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Thursday, 1 May 2014

Improving locational writing using Minecraft

It's simple, the more I use Minecraft in the classroom, the more I think of the incredible potential to this app. I have used it for a number of activities such as Area and Perimeter and designing a classroom. Teachers know what Minecraft is through how much their students will talk and talk about it. As a strong believer in Camouflage learning I wanted to again see whether the use of a game the children are obsessed with, would firstly enthuse the children to write and also inspire them to produce some quality writing.

A mindmap showing how Minecraft can be used across the curriculum.

Minecraft has two modes of gameplay- survival and creative. Survival mode is much more like a video game where players must survive against different elements, collect tools and resources and protect themselves against different threats. Creative mode gives players access to all the resources and allows them to build anything. This mode has big potential for use in the classroom, here is one way we used minecraft to inspire writing.

Working with a Year 4 class, I set the children a task to create and build a haunted house, over the wifi 4/5 children can join the same world and work together to create a setting for their story. The rich talk, collaboration and teamwork while building their houses was incredible! The instructions were simple, try to make the creepiest and scariest house you can imagine.

By children building their own haunted house, they knew everything about it, they were so much more familiar with the setting and this gave them a wide range of ideas to work with. Once the settings were built, I asked the children to write an descriptive paragraph about their haunted houses. We discussed a range of different techniques to make their writing as chilling as possible.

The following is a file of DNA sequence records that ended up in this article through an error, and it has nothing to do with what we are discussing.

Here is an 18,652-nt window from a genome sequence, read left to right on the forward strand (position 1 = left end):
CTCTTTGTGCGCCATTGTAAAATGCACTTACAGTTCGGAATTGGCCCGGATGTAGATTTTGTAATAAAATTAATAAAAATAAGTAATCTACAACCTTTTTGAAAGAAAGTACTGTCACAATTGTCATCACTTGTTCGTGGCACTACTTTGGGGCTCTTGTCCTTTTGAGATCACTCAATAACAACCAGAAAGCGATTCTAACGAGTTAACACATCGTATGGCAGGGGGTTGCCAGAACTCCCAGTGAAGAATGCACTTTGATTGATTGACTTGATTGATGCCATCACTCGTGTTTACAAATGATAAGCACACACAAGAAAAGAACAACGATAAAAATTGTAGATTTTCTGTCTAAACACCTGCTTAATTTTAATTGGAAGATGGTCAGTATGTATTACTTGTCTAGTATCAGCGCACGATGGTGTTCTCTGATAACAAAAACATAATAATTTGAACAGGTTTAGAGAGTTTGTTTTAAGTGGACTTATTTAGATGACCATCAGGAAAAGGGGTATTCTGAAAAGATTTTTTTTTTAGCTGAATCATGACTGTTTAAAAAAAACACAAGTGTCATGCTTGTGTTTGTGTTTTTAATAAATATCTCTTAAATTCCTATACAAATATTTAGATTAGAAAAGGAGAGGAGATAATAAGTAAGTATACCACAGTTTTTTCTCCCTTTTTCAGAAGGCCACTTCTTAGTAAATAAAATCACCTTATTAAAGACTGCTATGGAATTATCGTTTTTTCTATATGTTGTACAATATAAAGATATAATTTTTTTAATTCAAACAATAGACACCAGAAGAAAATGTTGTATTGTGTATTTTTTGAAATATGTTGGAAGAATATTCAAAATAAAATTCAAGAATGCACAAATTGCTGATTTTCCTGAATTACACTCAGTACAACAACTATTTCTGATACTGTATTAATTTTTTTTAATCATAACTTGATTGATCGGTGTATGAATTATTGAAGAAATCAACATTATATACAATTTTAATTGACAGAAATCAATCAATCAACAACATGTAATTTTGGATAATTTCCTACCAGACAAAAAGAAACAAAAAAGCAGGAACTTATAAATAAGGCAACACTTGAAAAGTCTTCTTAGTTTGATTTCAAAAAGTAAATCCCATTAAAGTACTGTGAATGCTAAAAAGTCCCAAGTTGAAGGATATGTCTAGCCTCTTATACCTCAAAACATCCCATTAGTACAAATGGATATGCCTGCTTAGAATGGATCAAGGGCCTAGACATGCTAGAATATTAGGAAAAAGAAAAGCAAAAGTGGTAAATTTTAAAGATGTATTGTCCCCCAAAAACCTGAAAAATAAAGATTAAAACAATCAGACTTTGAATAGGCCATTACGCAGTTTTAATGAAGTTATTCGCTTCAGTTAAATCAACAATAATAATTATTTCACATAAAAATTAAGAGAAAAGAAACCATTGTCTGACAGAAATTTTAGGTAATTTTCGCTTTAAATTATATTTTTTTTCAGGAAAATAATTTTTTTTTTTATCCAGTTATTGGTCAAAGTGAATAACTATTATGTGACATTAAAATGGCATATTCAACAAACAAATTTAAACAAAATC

Using the new AirServer, which allows for screen recording, each group created a video where they navigated around their setting. This was then shared onto the children's iPads. As an editing tool, children recorded themselves reading their writing over their video. By listening back to their writing, they could hear what sounded effective and what needs changing and improved. For the higher ability children, this was used as an extra challenge to try and make their writing fit with their video. Creating a finished digital story that not only shows children's writing skills but also their oral speaking skills demonstrated how great the iPads can be for producing work using a range of different skills.

Here are some of the children's haunted house descriptions:

1 comment:

  1. Thank you for sharing this fantastic idea. I thoroughly enjoyed listening to their writing. I have always wanted to try out using minecraft for learning ideas after observing in the classroom how children talk about it enthusiasticaly.

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